Drunk-driving offender licence plates coming to P.E.I.
Repeat offenders will be able to apply for plates that tell police they have multiple convictions
Prince Edward Island motorists with multiple drunk-driving convictions could soon have to get coded licence plates telling police they are repeat offenders, if they want to keep driving without needing mini breathalyzers to start their vehicles.
The Island is the first province in the country to introduce such legislation, according to P.E.I. transportation officials. The plates are part of a package of changes to the Highway Traffic Act aimed at curbing repeat impaired driving. Licence plates for drunk drivers are used in some American states, including Minnesota and Ohio.
While impaired driving convictions are declining on P.E.I., the proportion of repeat offenders is growing, according to numbers provided by the province.
The legislation was introduced Friday by Transportation Minister Robert Vessey and has the support of the Charlottetown Police Service and other police forces on P.E.I.
"This legislation will give us another tool in our toolkit to help us keep these chronic offenders off our roadways and increase safety for everyone," Charlottetown police Chief Paul Smith said in a statement.
The special licence plates will only apply to drivers serving a third sentence for being impaired behind a wheel.
Those drivers face a mandatory 10-year ignition interlock sentence. The ignition interlock devices prevent a vehicle from starting until the driver provides a clean blood-alcohol breath sample.
If drivers successfully complete half the sentence, they can apply to get out of the ignition interlock program and get a special licence plate and an administrative probation.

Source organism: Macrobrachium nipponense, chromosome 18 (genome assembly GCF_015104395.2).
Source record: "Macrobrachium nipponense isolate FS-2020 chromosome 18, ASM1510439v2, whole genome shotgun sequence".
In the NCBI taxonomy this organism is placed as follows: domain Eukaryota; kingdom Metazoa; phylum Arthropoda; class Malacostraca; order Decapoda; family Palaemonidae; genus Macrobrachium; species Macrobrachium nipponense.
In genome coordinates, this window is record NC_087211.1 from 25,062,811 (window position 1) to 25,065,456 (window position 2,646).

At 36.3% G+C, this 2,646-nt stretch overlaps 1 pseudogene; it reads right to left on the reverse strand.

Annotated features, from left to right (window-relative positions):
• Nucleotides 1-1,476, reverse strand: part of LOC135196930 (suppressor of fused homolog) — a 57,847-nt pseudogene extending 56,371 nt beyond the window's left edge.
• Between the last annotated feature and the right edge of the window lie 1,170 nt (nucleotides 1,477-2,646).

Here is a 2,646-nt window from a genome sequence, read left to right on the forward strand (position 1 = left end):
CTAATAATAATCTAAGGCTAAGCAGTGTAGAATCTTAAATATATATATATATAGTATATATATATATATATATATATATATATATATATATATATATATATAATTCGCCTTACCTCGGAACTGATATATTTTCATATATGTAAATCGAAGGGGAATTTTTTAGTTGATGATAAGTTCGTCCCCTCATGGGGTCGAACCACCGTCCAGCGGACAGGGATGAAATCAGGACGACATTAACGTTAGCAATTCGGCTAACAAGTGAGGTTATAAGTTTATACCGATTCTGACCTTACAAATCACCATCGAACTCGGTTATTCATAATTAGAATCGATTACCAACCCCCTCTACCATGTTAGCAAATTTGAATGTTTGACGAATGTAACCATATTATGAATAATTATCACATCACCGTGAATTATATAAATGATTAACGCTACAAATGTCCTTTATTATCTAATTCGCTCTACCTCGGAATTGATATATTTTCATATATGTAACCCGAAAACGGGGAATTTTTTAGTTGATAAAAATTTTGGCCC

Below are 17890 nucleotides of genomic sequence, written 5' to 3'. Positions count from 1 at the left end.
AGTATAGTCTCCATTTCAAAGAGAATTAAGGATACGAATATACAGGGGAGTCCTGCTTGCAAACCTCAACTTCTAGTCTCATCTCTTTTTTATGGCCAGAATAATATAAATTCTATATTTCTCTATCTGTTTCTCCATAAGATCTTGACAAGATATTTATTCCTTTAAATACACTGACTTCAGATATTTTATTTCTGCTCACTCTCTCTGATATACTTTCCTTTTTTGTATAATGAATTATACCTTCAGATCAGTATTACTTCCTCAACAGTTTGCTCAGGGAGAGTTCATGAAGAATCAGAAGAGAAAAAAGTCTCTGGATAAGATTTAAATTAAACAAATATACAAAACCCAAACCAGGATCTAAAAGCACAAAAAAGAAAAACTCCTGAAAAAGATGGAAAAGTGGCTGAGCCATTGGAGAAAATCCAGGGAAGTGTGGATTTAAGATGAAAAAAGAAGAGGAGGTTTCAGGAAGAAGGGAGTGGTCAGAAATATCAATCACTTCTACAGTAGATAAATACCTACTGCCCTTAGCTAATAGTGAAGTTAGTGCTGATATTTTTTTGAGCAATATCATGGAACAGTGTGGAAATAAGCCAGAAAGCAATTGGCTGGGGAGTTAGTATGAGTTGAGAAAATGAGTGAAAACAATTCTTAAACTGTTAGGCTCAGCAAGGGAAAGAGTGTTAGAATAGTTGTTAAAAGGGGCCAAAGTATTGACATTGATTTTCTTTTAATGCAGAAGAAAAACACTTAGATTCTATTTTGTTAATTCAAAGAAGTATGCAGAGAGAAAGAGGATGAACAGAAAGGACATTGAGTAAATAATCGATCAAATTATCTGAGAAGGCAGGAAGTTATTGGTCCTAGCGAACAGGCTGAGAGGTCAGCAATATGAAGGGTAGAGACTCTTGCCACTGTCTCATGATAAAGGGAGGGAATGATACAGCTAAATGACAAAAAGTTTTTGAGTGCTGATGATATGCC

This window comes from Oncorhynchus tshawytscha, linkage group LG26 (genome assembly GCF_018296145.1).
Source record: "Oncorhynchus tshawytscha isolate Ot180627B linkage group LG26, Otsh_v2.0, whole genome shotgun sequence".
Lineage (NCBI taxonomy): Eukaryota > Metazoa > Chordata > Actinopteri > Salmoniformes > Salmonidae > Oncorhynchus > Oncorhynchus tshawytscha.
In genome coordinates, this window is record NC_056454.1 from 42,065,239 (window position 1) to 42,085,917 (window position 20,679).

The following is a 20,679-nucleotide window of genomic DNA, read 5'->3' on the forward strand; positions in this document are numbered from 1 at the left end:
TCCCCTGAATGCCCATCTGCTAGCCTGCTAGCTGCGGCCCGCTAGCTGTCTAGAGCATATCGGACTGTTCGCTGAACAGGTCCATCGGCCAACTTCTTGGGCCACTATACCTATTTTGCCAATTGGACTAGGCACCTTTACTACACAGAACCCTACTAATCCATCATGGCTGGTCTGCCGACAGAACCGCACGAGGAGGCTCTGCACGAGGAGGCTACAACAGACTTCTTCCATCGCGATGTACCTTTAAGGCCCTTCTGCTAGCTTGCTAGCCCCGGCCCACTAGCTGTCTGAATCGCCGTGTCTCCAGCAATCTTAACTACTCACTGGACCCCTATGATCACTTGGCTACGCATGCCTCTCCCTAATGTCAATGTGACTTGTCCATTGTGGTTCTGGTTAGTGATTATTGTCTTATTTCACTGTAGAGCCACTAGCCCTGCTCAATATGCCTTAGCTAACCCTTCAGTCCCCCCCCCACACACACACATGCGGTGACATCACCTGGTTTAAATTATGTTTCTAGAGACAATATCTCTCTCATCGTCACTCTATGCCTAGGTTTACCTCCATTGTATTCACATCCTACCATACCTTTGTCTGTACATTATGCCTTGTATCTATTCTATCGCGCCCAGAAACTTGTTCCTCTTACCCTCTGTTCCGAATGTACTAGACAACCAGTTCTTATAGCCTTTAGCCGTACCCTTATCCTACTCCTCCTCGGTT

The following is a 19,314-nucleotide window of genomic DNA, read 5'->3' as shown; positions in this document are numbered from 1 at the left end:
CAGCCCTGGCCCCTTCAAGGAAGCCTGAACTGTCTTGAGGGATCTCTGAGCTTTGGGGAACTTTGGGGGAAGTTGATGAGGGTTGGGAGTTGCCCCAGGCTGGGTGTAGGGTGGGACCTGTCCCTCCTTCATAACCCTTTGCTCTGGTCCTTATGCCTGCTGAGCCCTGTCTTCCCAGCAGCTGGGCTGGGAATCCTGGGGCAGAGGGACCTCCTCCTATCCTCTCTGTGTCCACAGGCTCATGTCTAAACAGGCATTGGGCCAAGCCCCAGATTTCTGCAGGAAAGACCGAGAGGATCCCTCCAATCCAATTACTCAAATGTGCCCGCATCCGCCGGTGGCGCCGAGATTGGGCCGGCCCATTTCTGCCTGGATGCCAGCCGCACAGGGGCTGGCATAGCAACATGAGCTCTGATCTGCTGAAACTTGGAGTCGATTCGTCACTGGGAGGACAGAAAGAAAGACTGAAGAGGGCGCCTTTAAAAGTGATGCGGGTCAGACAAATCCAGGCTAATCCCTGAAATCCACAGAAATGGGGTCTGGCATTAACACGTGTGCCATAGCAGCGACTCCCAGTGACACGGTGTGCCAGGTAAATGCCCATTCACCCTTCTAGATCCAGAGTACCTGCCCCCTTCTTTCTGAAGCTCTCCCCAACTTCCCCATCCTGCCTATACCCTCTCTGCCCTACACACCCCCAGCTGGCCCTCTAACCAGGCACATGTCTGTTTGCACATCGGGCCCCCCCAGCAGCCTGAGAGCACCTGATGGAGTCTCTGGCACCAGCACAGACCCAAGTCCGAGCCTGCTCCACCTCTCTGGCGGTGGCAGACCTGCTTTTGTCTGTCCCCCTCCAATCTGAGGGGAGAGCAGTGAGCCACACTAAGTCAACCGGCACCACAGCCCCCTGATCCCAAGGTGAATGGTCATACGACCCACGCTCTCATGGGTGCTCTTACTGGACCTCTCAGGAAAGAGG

The licence plate will have a number or a letter placed in a specific spot in the identification sequence that will allow law enforcement to identify the person as a repeat offender.
"It will not be a scarlet letter that will be identifiable to anyone, but will be a plate that looks like any other plate on the road … with a special code recognizable only to the registrar of motor vehicles and to police," Vessey said, according to his prepared remarks.
Other changes in the Highway Traffic Act include:
- Increasing the mandatory ignition interlock sentence for second-time offenders to five years if the driver’s blood-alcohol content is greater than 0.16.
- Creating a multi-year administration probation that will tag a repeat offender’s driver's licence with a red "R," which will note they cannot drive with any alcohol in their system.
- Violating administrative probation will lead to a $2,000 fine and a licence suspension.